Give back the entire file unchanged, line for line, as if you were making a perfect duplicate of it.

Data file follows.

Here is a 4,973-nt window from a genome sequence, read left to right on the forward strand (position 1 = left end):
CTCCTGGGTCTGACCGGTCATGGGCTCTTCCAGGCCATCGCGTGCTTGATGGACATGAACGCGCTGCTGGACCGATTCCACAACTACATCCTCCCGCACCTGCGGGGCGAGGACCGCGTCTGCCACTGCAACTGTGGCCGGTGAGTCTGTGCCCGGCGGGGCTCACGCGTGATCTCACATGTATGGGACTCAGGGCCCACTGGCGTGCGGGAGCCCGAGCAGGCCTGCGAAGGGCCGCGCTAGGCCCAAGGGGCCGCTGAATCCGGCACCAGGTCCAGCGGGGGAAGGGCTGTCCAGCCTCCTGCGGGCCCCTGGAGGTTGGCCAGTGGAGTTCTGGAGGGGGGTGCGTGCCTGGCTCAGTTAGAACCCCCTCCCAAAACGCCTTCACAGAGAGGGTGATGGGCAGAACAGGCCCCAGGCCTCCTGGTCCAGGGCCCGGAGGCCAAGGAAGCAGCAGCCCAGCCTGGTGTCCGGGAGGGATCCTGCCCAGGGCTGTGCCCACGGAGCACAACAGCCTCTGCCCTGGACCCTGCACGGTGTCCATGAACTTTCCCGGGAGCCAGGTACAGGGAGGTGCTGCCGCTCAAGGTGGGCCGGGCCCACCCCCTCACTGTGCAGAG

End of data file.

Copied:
Here is a 4,973-nt window from a genome sequence, read left to right on the forward strand (position 1 = left end):
CTCCTGGGTCTGACCGGTCATGGGCTCTTCCAGGCCATCGCGTGCTTGATGGACATGAACGCGCTGCTGGACCGATTCCACAACTACATCCTCCCGCACCTGCGGGGCGAGGACCGCGTCTGCCACTGCAACTGTGGCCGGTGAGTCTGTGCCCGGCGGGGCTCACGCGTGATCTCACATGTATGGGACTCAGGGCCCACTGGCGTGCGGGAGCCCGAGCAGGCCTGCGAAGGGCCGCGCTAGGCCCAAGGGGCCGCTGAATCCGGCACCAGGTCCAGCGGGGGAAGGGCTGTCCAGCCTCCTGCGGGCCCCTGGAGGTTGGCCAGTGGAGTTCTGGAGGGGGGTGCGTGCCTGGCTCAGTTAGAACCCCCTCCCAAAACGCCTTCACAGAGAGGGTGATGGGCAGAACAGGCCCCAGGCCTCCTGGTCCAGGGCCCGGAGGCCAAGGAAGCAGCAGCCCAGCCTGGTGTCCGGGAGGGATCCTGCCCAGGGCTGTGCCCACGGAGCACAACAGCCTCTGCCCTGGACCCTGCACGGTGTCCATGAACTTTCCCGGGAGCCAGGTACAGGGAGGTGCTGCCGCTCAAGGTGGGCCGGGCCCACCCCCTCACTGTGCAGAG